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Critical Care Malibag: What is ROSC?

Rob Orman, MD and Scott Weingart, MD
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16:39
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Nurses Edition Commentary

Lisa Chavez, RN and Kathy Garvin, RN
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01:01

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EM:RAP 2017 May Written Summary 839 KB - PDF

We talk a lot about ROSC, but what is it? Sometimes it’s obvious, but often it’s a grey area and circulation has ‘kind of’ returned.

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Richard S. -

Thanks for addressing my question on "What is ROSC"? Certainly a perfusing pressure as assessed by an a-line would qualify. However, I would speculate that the large majority of your listenership, practicing in non-academic settings, do not place a-lines for codes. If that is indeed the case, then evaluation of ROSC remains elusive in practice. Perhaps that's then the best that can be said.

Rick Spencer, M.D.
Baltimore, MD

P.S. Suggestion--you could incorporate a simple survey-of-the-month button for your subscribers. For example: How often do you place a-lines during a code? and get some actual data on who's doing what for the myriad practice variations discussed on the show.

Michael P. -

Thank you for this discussion of an important topic. I wanted to comment on the way in which Dr. Weingart described the use of ultrasound in placing femoral arterial lines during cardiac arrest, because I am concerned that some listeners may extrapolate the technique used in these circumstances to other less emergent scenarios. The step-wise inching of the transducer followed by the needle as it descends towards the target allows the practitioner to ensure they are visualizing the very tip of the needle instead of the shaft. It should go like this, "see the needle in the image --> move the probe forward --> don't see the needle --> move the needle forward --> see the needle again". We call this the "leap-frog" technique. Without this technique there is risk of the real and very common error of overshooting your target, which usually means puncturing whatever is deep to the target. I agree completely with Dr. Weingart that in a critically ill patient, you do not want to spend excess time fumbling around with the needle and therefore in this scenario you might substitute an "ultrasound-assisted" approach whereby you visualize your target, aim and confirm with aspiration without necessarily visualizing the entire path of the needle. However, the aforementioned "leap-frog" technique is a skill of paramount importance that I do not want early learners to neglect as it is necessary for safety and success in many ultrasound guided procedures.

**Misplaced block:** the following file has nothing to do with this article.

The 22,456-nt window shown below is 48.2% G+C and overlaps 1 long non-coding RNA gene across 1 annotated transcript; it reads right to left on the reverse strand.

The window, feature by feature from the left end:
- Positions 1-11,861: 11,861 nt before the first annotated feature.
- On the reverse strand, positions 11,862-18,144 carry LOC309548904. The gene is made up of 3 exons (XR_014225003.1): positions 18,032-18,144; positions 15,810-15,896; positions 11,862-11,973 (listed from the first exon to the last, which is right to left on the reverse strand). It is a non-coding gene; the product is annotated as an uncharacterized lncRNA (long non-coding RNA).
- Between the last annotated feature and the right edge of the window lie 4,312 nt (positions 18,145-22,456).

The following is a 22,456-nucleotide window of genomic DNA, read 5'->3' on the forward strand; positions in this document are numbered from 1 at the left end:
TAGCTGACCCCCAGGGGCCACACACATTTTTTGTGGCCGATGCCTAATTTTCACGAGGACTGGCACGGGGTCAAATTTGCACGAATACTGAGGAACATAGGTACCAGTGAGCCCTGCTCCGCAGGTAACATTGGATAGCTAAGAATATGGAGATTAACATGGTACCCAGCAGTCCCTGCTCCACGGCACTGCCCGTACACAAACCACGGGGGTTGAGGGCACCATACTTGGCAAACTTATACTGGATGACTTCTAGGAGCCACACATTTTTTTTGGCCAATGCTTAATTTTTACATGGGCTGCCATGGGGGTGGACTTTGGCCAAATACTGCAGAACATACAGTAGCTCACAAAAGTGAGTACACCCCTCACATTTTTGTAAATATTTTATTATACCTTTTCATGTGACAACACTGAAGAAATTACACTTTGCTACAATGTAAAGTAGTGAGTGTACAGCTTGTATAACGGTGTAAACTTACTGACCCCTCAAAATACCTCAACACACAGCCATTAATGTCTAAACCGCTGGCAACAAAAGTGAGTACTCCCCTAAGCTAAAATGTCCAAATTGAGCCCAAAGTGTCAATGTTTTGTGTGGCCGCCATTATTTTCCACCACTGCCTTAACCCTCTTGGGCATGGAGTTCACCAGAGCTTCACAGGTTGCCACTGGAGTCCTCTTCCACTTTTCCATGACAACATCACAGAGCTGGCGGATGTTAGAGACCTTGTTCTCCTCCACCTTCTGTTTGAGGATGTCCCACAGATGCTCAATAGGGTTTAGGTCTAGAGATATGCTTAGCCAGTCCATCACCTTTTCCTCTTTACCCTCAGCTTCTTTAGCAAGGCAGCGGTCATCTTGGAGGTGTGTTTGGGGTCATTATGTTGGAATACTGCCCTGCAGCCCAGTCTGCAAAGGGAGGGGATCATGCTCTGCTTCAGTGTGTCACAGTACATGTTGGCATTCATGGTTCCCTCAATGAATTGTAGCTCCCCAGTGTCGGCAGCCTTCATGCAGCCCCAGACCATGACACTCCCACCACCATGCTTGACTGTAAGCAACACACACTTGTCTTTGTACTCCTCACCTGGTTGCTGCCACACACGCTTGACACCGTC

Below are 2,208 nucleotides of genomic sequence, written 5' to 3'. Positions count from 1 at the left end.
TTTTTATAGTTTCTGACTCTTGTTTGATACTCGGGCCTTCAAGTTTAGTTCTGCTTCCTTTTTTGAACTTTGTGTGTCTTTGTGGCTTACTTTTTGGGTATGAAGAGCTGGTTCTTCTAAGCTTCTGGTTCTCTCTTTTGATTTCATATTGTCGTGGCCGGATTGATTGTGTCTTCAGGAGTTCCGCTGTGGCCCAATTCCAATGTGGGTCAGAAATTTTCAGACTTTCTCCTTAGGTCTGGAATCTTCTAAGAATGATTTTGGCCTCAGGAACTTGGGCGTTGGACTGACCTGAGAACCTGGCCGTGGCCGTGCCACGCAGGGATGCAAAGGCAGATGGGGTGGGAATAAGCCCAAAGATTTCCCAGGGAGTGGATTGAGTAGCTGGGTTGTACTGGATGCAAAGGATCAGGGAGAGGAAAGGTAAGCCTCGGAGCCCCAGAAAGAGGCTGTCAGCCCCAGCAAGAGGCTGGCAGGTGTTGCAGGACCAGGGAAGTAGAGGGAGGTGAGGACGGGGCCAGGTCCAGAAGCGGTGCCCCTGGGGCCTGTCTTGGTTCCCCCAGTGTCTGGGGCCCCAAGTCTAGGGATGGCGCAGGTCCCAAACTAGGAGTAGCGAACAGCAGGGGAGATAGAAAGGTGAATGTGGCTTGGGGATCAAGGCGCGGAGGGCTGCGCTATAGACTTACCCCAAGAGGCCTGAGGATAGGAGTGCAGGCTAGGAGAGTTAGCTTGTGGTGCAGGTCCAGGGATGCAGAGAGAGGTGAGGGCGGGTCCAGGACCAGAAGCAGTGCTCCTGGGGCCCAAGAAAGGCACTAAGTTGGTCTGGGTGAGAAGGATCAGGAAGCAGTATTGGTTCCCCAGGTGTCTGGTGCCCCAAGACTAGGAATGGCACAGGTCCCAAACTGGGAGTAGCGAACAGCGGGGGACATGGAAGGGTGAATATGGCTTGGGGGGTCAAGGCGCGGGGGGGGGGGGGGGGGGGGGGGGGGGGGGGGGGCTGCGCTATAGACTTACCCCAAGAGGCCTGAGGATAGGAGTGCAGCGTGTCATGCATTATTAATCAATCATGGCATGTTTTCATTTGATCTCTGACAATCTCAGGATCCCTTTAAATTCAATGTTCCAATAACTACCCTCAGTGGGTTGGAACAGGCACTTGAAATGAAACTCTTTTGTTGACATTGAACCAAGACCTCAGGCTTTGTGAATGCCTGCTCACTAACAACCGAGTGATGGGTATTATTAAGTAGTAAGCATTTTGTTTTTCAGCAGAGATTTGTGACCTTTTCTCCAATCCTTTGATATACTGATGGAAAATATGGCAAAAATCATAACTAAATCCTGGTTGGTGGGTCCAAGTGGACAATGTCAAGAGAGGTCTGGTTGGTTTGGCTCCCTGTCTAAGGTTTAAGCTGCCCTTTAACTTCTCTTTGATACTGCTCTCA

Michael Prats, MD
Columbus, OH

John V. -

What ever happened to end tidal CO2 as an efficient noninvasive measure of ROSC? A MAP of 50 could mean different things for different patients but an ET CO2 of >40-45 seems far more prognostic of ROSC.

megan c. -

Listening to this in car with husband who is a judge. He says, " echo schmeco" you guys ( meaning us EM docs) worry about stuff too much. All you need is some cap refill in your fingers.
Be glad he did not go to med school.

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Red, Hot, and Shot Full episode audio for MD edition 237:30 min - 331 MB - M4AEMRAP 2017 May Aussie Edition Australian 22:03 min - 30 MB - MP3EM:RAP 2017 May Canadian Edition Canadian 12:11 min - 17 MB - MP3EM:RAP 2017 May Spanish Edition Español 77:25 min - 106 MB - MP3EM:RAP 2017 May French Edition Français 23:24 min - 32 MB - MP3EM:RAP 2017 May German Edition Deutsche 73:18 min - 101 MB - MP3EM:RAP 2017 May Board Review Answers 211 KB - PDFEM:RAP 2017 May Board Review Questions 171 KB - PDFEM:RAP 2017 May MP3 Individual Segments 316 MB - ZIPEM:RAP 2017 May Written Summary 839 KB - PDF

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